Panama Papers: Will Wall Street Get Swept Up in Justice Department’s Investigation?
Wall Street enjoys a certain amount of immunity from the DoJ: Wall Street firms may be fined (with fines paid using a portion of the profits the firm made), but no individual is ever held accountable and no individual pays any fines. (Fines are paid by the bank or investment firm, leaving individual bonuses intact.)
But here’s another opportunity to actually hold Wall Street accountable, and Attorney General Loretta Lynch may be less protective of Wall Street than Attorney General Eric Holder was (whose practice of law at Covington & Burling included Wall Street firms as former and potential future clients). (You see the dynamic of protecting Wall Street in Mary Jo White’s tenure as chair of the SEC: she is a defense lawyer for Wall Street firms before joining the SEC and she will return to that practice after leaving the SEC, and one assumes she would not want to anger any former or potential future clients in her private practice.)
Pam Martens and Russ Martens report in Wall Street on Parade:
The Wall Street Journalreported yesterday that the U.S. Department of Justice in Washington D.C. and its U.S. Attorney’s office in Manhattan “have launched a criminal investigation into whether individuals at Mossack Fonseca & Co., the law firm at the center of the ‘Panama Papers’ scandal, knowingly helped its clients launder money or evade taxes…”
That investigation, if conducted thoroughly and without improper interference, could turn up the heat on some powerful Wall Street players.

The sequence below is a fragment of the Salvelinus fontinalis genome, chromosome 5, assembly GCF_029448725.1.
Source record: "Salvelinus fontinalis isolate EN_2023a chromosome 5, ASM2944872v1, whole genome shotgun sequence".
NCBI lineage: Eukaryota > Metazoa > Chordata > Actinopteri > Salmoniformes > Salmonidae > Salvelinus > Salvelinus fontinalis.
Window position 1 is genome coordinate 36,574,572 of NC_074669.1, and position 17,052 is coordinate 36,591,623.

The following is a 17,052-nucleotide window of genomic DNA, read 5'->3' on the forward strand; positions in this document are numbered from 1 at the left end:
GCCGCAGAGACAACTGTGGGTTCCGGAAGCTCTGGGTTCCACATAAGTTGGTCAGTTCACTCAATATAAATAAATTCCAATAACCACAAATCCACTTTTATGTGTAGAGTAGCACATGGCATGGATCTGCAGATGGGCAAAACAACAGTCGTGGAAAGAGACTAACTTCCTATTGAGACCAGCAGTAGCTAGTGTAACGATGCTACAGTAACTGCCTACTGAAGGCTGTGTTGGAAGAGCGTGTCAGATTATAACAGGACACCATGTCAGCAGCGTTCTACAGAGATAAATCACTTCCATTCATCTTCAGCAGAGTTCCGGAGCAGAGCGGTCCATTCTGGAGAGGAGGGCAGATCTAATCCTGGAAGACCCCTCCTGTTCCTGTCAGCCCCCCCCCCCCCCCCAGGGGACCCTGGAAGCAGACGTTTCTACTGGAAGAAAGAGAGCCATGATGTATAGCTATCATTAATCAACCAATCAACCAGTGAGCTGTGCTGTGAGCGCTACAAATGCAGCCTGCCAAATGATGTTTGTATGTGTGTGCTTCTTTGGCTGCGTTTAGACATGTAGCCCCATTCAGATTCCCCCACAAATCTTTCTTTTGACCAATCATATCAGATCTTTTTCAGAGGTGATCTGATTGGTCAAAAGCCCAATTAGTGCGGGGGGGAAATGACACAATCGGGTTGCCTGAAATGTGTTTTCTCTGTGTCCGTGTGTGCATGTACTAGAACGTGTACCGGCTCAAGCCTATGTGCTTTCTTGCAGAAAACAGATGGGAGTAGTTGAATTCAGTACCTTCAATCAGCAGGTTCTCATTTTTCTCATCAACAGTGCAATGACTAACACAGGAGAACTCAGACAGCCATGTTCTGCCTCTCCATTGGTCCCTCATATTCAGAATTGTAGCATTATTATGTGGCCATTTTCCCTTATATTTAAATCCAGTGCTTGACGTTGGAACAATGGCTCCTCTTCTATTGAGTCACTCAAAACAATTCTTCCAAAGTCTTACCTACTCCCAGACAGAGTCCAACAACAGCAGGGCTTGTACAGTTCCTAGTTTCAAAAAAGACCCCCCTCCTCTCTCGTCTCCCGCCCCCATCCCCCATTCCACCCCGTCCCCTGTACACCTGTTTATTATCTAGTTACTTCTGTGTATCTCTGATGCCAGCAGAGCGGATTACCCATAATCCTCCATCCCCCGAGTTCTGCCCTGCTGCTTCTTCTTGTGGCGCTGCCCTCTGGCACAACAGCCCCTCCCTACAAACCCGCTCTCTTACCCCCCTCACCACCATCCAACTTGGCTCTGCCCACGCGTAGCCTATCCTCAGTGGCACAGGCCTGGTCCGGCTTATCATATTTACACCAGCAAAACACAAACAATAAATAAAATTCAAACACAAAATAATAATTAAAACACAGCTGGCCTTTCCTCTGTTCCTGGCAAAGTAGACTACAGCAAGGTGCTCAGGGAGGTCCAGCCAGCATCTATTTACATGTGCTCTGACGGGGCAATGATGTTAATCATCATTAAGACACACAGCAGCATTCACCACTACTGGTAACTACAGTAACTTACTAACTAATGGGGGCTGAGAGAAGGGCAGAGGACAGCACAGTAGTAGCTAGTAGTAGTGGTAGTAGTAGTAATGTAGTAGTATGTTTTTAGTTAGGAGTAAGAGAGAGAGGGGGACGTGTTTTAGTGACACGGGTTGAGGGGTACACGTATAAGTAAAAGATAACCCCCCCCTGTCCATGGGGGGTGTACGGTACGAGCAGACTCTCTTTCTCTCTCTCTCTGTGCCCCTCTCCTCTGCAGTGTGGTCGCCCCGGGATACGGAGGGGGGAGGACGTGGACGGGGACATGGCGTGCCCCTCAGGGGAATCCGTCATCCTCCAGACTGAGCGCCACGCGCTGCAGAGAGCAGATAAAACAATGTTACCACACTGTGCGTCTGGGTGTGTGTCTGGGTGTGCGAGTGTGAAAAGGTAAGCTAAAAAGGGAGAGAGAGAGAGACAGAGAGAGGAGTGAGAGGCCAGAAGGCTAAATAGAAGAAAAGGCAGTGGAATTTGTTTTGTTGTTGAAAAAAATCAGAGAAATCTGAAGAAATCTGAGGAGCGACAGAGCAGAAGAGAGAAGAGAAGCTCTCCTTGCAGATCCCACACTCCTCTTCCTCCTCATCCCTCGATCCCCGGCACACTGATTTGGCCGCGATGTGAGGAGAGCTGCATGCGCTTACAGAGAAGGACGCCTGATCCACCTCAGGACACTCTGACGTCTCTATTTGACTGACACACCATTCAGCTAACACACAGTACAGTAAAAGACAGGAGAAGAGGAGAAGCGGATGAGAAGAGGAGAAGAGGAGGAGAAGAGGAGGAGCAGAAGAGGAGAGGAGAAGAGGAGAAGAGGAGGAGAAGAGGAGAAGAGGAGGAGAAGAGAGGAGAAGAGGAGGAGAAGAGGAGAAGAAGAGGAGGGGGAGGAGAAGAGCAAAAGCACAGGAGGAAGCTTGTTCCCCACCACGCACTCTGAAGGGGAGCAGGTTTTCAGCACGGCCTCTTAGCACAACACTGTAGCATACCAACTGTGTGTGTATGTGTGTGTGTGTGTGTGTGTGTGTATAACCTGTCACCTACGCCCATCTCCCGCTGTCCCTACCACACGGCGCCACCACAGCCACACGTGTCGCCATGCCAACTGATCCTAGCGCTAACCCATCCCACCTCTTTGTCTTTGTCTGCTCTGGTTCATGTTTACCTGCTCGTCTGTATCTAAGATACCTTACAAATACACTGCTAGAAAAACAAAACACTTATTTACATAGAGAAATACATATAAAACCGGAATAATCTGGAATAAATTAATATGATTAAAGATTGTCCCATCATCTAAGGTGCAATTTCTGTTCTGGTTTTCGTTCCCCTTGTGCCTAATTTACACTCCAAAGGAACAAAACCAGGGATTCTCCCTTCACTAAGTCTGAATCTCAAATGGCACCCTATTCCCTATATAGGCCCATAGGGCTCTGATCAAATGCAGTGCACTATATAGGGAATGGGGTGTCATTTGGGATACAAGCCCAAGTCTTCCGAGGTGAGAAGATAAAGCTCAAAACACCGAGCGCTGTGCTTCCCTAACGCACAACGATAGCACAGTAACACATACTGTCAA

On May 16 Wall Street On Parade broke the story that the Miami office of Citigroup’s Private Bank at 201 South Biscayne Blvd. was the listed address for dozens of offshore companies whose agent is Mossack Fonseca. (See graph below.) Our information was obtained from a search of the public database made available by the International Consortium of Investigative Journalists (ICIJ), which received more than 11.5 million leaked files from the Panama-based law firm, Mossack Fonseca. ICIJ calls Mossack Fonseca “one of the world’s top creators of hard-to-trace companies, trusts and foundations.”
Prior to Citigroup’s implosion and bailout in 2008, it reported its major subsidiaries to the Securities and Exchange Commission. In this report from 2006, Citigroup showed more than 1600 major subsidiaries with more than five dozen in secrecy jurisdictions. As Citigroup came under serial investigations by the Justice Department and other Federal regulators, its list of subsidiaries shrank dramatically. But as we reported in 2014, that doesn’t mean the subsidiaries are actually gone – many are simply just not listed any longer in an out-of-sight-out-of-mind kind of operation.
Wall Street hedge funds may also come under the microscope. Hedge fund titans have turned up in the Panama Papers database or earlier leaked documents that are now part of the ICIJ database.
Internationally known hedge fund billionaire mogul, George Soros, turned up in the Panama Papers. His name is linked to Soros Holdings Limited, whose agent is Mossack Fonseca, with the British Virgin Islands listed as its registration. Another company tied to Soros is Soros Finance Inc., which shows registration in Panama and also shows Mossack Fonseca as its agent.
Another hedge fund mogul, . . .